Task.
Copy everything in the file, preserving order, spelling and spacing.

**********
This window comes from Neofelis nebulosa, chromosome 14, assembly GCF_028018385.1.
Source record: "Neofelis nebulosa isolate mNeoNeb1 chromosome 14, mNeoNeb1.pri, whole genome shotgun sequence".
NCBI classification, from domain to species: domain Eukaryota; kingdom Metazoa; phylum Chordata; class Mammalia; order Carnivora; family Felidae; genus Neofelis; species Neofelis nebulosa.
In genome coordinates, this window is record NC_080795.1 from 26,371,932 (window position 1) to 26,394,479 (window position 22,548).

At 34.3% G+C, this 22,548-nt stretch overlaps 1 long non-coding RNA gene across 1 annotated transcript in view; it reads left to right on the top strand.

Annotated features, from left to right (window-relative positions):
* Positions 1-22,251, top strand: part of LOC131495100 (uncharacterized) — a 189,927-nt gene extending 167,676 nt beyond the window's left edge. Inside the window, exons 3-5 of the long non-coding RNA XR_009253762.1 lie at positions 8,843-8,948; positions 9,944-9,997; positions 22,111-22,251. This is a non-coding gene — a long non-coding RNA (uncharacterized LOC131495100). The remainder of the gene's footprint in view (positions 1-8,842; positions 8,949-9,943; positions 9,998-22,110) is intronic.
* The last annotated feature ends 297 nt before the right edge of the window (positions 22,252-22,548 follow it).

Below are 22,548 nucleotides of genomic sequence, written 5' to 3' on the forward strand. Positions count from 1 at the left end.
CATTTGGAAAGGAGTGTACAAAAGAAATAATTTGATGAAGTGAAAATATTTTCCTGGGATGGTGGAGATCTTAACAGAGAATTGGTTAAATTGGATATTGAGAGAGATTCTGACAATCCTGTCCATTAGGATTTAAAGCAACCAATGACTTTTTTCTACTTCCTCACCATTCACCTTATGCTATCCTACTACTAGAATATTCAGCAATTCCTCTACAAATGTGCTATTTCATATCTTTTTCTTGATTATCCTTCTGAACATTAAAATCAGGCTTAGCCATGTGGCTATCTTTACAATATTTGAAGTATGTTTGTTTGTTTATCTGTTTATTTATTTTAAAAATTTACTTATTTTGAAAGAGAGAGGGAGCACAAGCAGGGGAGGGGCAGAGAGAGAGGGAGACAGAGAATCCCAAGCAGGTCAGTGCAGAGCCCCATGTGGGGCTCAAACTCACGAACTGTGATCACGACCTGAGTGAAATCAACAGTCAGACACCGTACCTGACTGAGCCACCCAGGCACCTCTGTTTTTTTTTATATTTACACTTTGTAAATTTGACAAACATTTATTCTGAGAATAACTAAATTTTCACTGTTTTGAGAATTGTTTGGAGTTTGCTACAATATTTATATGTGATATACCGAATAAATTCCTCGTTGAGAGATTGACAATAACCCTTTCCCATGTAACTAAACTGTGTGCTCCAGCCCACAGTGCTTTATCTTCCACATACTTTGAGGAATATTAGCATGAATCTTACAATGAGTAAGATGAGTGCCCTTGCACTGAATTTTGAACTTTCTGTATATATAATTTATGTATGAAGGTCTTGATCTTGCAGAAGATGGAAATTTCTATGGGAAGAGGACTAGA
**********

This window comes from Neofelis nebulosa, chromosome 14, assembly GCF_028018385.1.
Source record: "Neofelis nebulosa isolate mNeoNeb1 chromosome 14, mNeoNeb1.pri, whole genome shotgun sequence".
NCBI classification, from domain to species: domain Eukaryota; kingdom Metazoa; phylum Chordata; class Mammalia; order Carnivora; family Felidae; genus Neofelis; species Neofelis nebulosa.
In genome coordinates, this window is record NC_080795.1 from 26,371,932 (window position 1) to 26,394,479 (window position 22,548).

At 34.3% G+C, this 22,548-nt stretch overlaps 1 long non-coding RNA gene across 1 annotated transcript in view; it reads left to right on the top strand.

Annotated features, from left to right (window-relative positions):
* Positions 1-22,251, top strand: part of LOC131495100 (uncharacterized) — a 189,927-nt gene extending 167,676 nt beyond the window's left edge. Inside the window, exons 3-5 of the long non-coding RNA XR_009253762.1 lie at positions 8,843-8,948; positions 9,944-9,997; positions 22,111-22,251. This is a non-coding gene — a long non-coding RNA (uncharacterized LOC131495100). The remainder of the gene's footprint in view (positions 1-8,842; positions 8,949-9,943; positions 9,998-22,110) is intronic.
* The last annotated feature ends 297 nt before the right edge of the window (positions 22,252-22,548 follow it).

Below are 22,548 nucleotides of genomic sequence, written 5' to 3' on the forward strand. Positions count from 1 at the left end.
CATTTGGAAAGGAGTGTACAAAAGAAATAATTTGATGAAGTGAAAATATTTTCCTGGGATGGTGGAGATCTTAACAGAGAATTGGTTAAATTGGATATTGAGAGAGATTCTGACAATCCTGTCCATTAGGATTTAAAGCAACCAATGACTTTTTTCTACTTCCTCACCATTCACCTTATGCTATCCTACTACTAGAATATTCAGCAATTCCTCTACAAATGTGCTATTTCATATCTTTTTCTTGATTATCCTTCTGAACATTAAAATCAGGCTTAGCCATGTGGCTATCTTTACAATATTTGAAGTATGTTTGTTTGTTTATCTGTTTATTTATTTTAAAAATTTACTTATTTTGAAAGAGAGAGGGAGCACAAGCAGGGGAGGGGCAGAGAGAGAGGGAGACAGAGAATCCCAAGCAGGTCAGTGCAGAGCCCCATGTGGGGCTCAAACTCACGAACTGTGATCACGACCTGAGTGAAATCAACAGTCAGACACCGTACCTGACTGAGCCACCCAGGCACCTCTGTTTTTTTTTATATTTACACTTTGTAAATTTGACAAACATTTATTCTGAGAATAACTAAATTTTCACTGTTTTGAGAATTGTTTGGAGTTTGCTACAATATTTATATGTGATATACCGAATAAATTCCTCGTTGAGAGATTGACAATAACCCTTTCCCATGTAACTAAACTGTGTGCTCCAGCCCACAGTGCTTTATCTTCCACATACTTTGAGGAATATTAGCATGAATCTTACAATGAGTAAGATGAGTGCCCTTGCACTGAATTTTGAACTTTCTGTATATATAATTTATGTATGAAGGTCTTGATCTTGCAGAAGATGGAAATTTCTATGGGAAGAGGACTAGA